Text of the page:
Regarding postprandial lipids, plasma TG concentrations after the watercress and lettuce meals were relatively lower than the rate after the control meal at several time points. However, due to relatively large variations in the studied individuals’ responses, no significant differences were found in TG response among the meals. Although no significant differences were observed in AUC for TG, the AUC for HDL-C showed a tendency to be higher after the consumption of watercress or lettuce compared to the control meal. Notably, postprandial TG and HDL metabolism were interconnected [23, 24]. It has been suggested that competition between meal-derived chylomicron remnants and HDL for hepatic lipase may contribute into the prevention of the decreased postprandial in HDL-C [25]. It can be stated that a modification in the affinity of chylomicrons remnants for hepatic lipase after the ingestion of vegetables along with the meal may have resulted both in a tendency for higher postprandial HDL-C concentrations as well as relatively lower postprandial TG levels. Furthermore, following the consumption of a mixed meal, variations in gastric emptying or in the rate of fat digestion in the intestine, could potentially contribute into postprandial plasma TG levels. Since the physical characteristic of food could affect gastric emptying rate [26], so it is possible that both vegetables consumed with the fat-rich meal may consequently influence gastric emptying. In addition, the previous experimental studies have shown that some polyphenols could inhibit pancreatic lipase [27, 28]. Both vegetables, especially watercress [17], were reported as rich in polyphenols and the observed relative lipemic delay may also be attributed to polyphenols present in the consumed vegetables.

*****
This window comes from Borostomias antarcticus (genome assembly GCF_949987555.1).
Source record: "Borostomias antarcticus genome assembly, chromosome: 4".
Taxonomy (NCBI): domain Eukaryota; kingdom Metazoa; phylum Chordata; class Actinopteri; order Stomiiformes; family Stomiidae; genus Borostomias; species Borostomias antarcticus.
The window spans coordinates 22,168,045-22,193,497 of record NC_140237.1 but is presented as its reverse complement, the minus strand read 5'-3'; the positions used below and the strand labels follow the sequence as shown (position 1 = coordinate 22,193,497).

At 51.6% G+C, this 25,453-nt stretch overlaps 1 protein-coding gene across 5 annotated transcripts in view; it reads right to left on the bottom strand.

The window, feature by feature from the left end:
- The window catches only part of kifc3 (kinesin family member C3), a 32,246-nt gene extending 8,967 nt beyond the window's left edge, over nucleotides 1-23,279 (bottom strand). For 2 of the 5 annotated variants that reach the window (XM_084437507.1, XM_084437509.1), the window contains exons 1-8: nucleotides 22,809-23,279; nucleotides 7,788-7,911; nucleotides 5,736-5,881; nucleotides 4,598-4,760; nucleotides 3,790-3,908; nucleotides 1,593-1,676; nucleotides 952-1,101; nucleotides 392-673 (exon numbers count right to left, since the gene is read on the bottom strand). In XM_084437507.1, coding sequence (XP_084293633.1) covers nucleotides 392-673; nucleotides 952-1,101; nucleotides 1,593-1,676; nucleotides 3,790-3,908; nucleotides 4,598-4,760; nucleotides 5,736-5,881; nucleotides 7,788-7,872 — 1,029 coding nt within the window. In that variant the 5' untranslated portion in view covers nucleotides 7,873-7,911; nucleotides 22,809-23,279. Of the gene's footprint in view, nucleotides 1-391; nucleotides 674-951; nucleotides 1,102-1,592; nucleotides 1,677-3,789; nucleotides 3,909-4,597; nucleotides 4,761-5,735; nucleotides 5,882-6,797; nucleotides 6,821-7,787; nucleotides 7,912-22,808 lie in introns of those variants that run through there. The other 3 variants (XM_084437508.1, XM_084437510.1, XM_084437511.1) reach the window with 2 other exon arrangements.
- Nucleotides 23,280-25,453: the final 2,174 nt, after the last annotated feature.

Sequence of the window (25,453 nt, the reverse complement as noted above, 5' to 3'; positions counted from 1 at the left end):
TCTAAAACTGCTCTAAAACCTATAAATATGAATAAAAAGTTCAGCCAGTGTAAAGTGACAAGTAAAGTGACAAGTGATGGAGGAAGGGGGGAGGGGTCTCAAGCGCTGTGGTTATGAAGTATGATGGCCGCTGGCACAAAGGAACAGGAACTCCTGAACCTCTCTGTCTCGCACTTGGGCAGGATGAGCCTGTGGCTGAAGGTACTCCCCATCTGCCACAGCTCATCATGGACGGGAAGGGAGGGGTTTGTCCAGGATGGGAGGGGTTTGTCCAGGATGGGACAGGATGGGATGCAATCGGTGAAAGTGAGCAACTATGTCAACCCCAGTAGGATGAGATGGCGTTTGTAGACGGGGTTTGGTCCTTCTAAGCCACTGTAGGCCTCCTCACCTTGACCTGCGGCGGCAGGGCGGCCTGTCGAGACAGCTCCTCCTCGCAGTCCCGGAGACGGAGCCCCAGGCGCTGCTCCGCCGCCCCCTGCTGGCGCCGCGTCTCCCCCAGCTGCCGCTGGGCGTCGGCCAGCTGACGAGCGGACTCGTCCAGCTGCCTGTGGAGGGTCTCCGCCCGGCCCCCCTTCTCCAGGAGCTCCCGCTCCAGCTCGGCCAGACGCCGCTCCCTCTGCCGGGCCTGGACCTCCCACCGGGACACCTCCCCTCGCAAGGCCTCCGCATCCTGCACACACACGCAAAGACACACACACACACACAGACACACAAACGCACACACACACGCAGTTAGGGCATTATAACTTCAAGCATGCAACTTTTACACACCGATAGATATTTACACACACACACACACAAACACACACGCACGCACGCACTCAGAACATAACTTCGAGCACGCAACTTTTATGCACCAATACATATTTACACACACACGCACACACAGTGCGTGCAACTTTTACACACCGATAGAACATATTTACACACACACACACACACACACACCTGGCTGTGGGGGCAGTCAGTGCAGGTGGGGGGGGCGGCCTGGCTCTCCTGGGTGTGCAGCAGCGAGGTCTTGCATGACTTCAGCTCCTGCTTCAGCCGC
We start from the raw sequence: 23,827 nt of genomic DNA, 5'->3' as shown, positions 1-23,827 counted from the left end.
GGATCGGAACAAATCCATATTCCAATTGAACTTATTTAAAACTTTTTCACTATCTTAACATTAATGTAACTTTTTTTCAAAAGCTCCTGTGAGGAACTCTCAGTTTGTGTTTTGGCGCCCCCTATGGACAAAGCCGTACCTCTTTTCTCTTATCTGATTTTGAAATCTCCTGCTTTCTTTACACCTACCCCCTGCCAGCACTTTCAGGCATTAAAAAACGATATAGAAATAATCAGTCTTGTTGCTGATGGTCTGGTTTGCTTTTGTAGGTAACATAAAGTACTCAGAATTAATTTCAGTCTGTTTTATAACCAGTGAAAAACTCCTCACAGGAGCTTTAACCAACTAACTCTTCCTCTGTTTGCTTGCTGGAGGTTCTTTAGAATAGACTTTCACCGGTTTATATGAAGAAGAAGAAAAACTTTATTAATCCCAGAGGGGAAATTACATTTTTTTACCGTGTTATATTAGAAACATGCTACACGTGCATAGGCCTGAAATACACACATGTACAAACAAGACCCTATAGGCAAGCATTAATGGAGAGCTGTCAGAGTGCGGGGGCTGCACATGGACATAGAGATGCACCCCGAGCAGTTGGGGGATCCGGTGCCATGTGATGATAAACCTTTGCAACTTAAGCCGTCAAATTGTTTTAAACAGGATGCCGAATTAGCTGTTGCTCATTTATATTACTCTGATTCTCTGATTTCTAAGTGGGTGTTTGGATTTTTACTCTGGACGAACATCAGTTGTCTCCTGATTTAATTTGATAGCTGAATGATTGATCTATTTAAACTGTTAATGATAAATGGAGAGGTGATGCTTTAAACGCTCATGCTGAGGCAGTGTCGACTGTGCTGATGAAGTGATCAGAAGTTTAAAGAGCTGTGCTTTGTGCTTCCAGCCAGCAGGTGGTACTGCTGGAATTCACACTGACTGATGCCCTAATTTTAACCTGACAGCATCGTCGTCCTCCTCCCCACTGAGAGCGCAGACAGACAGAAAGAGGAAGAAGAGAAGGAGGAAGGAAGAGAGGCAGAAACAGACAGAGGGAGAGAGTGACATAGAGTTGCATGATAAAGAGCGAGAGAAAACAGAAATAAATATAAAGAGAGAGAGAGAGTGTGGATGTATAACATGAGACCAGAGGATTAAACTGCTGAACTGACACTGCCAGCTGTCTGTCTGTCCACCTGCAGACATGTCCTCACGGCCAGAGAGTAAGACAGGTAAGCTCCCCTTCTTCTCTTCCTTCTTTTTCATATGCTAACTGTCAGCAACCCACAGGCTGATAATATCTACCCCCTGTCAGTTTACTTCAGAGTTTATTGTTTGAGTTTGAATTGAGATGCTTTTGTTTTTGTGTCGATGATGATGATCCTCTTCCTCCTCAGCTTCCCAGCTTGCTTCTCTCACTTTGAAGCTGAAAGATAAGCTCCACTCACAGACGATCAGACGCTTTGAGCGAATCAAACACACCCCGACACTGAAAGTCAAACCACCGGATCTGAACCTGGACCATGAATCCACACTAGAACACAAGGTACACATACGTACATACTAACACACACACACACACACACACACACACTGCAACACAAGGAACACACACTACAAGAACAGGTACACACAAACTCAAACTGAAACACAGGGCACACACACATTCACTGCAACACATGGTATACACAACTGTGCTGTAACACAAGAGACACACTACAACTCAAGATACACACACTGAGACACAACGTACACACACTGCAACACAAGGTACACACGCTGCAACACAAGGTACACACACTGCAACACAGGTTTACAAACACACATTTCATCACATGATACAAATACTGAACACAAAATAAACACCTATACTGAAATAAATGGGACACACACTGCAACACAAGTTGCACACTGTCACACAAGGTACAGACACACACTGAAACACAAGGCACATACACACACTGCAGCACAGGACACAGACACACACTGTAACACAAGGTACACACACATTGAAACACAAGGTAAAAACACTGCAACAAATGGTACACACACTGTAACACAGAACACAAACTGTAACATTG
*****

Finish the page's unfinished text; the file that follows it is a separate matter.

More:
In the present study, a delaying effect was observed in the glycemic response to the lettuce consumption as compared to the control and watercress. Accordingly, this finding may be related to the fiber content of meals. It was shown that dietary fiber can change the postprandial glycemic responses by delaying gastric emptying and by hindering the absorption of dietary carbohydrates. Lettuce contains more dietary fibers than watercress (2.4 and 0.5 g of fiber per 100 g of lettuce and watercress, respectively) and this might partly explain the lower glycemic response observed after consuming a meal with lettuce compared to watercress. However, the powder consumed in the control treatment contained 2.4 g of microcrystalline cellulose, which is an insoluble dietary fiber, and despite its wide usage as a control for many dietary fiber studies, it has been shown that it can exert some physiological effects on gastrointestinal physiology and lipid metabolism [29]. Therefore, it can be assumed that other factors may have contributed into the observed effect in the present research. Lettuce has a harder texture than watercress. Zhu et al. in their study showed that the vegetable’s texture itself may play an important role in glucose response [30]. Furthermore, plant bioactive compounds may inhibit the activities of both α-amylase and α-glucosidase. It was demonstrated that the delayed absorption of glucose through the reduction of starch hydrolysis by mildly inhibiting α-amylase and α-glucosidase in the intestine may reduce the rates of dietary carbohydrate digestion and absorption. Interestingly, lactucaxanthin is known as one of the major carotenoids in lettuce [31]. It has been shown that lactucaxanthin may possess some potential anti-diabetic properties, since it could reduce blood glucose level by reducing the activities of both α-amylase and α-glucosidase in the intestine and pancreas of streptozotocin-induced diabetic rats [32]. It should be noted that in some previous studies, changes in glucose and insulin responses have also been monitored during the first hour of intervention (15, 30, and 45 min) [22, 30]. Accordingly, this was a limitation in our study, in a way that the concentrations of plasma variables were not measured before the first hour. It is probable that glucose and insulin peak responses occurred during the first hour, which were missed because the first postprandial blood sampling was performed at 60 min.